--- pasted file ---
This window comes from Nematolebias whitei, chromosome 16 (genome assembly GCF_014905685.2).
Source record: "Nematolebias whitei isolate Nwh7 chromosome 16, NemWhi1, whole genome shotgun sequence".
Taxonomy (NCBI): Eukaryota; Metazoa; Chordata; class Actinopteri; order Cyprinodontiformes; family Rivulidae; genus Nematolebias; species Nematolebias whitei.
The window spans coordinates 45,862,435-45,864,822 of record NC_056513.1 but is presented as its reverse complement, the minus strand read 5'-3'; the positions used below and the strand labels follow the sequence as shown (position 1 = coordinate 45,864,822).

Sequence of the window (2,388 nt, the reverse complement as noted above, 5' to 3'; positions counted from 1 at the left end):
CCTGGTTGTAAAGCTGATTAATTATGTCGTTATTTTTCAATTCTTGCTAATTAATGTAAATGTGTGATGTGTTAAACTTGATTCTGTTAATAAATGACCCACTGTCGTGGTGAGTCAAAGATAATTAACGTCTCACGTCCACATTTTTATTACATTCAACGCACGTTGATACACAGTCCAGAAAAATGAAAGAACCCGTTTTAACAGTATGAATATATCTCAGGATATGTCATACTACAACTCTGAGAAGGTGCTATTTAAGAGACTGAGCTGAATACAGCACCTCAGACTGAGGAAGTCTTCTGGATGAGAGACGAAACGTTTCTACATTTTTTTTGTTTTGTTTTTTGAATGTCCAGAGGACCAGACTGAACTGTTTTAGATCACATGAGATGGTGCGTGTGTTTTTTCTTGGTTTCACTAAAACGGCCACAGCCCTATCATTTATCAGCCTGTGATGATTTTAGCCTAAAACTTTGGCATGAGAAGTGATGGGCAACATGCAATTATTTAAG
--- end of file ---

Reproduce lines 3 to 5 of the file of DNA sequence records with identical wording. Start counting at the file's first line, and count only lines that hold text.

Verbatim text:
Taxonomy (NCBI): Eukaryota; Metazoa; Chordata; class Actinopteri; order Cyprinodontiformes; family Rivulidae; genus Nematolebias; species Nematolebias whitei.
The window spans coordinates 45,862,435-45,864,822 of record NC_056513.1 but is presented as its reverse complement, the minus strand read 5'-3'; the positions used below and the strand labels follow the sequence as shown (position 1 = coordinate 45,864,822).

Sequence of the window (2,388 nt, the reverse complement as noted above, 5' to 3'; positions counted from 1 at the left end):